The Museum of Fine Arts, Boston is one of dozens of major cultural institutions across the US that has resorted to layoffs amid a prolonged shutdown. At the start of the month, the museum, which has been closed since March, announced that it was terminating 57 employees, with an additional 56 staff members taking voluntary retirement. Earlier, in April, the MFA furloughed more than 300 staff members—more than 40 percent of its 750-strong workforce.
Now, current and former staffers are stepping in—independent of the museum itself—to lend a hand to those hardest hit. In the latest example of peers raising money for colleagues through mutual aid, staffer Jordan Barnes has organized the MFA Boston Mutual Aid Fund. According to its GoFundMe page, the fund has already exceeded its $75,000 target by $25,000, raising a total of $100,175 from 230 donors in the space of just one week.
The initiative is described as a community-based fundraiser outside the umbrella of the museum and established by and for the workers of the MFA. It is run by current and former colleagues who believe mutual aid is “one significant way to demonstrate collegiality and support.”
Noting that “overburdened unemployment systems have often been unable to offer immediate relief,” coupled with the fact that the additional $600 a week benefit for those out of work ended last month, the MFA’s fund will give donations directly to staff who have been laid off or had their furloughs extended between March and July 2020 and who need support covering rent, bills, food, and medical expenses.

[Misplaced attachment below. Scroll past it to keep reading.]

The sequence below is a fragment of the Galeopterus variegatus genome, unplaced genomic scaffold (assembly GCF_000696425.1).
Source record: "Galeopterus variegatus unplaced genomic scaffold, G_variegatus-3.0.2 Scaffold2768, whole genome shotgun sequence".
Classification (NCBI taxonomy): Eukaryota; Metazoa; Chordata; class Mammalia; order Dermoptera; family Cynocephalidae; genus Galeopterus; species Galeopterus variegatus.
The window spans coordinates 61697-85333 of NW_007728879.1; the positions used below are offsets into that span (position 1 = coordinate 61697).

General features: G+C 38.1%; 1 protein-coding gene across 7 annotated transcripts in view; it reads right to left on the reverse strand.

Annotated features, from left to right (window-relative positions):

This includes both full-time and part-time staff, restaurant associates, contract staff, fellows, teen staff, and interns, according to the GoFundMe page. “We will try to prioritize those hardest hit,” the group’s founders write. Depending on the amount of money raised, individuals can expect to receive amounts up to $500, and possibly more for extraordinary circumstances.
Organizers said they do not expect to have any leftover funds given that financial need will be immediate and widespread.
Mutual aid efforts—which serve as a symbol of both staff unity and the challenge of addressing inequality swiftly on an institutional level—have been launched by the Tenement Museum, the Museum of Contemporary Art in Los Angeles, and the Brooklyn Museum. (The latter saw four-figure donations from the museum’s director, former director, and board chair.)
The MFA Boston expects to bring back 211 of the 301 furloughed workers starting in August. “The fund is a wonderful initiative and to see the outpouring of support and generosity from across the MFA family has been incredible,” a spokeswoman for the museum told Artnet News. “Our thoughts are with our colleagues during this very difficult time, and we’re grateful to the group of staff who organized the fundraiser.”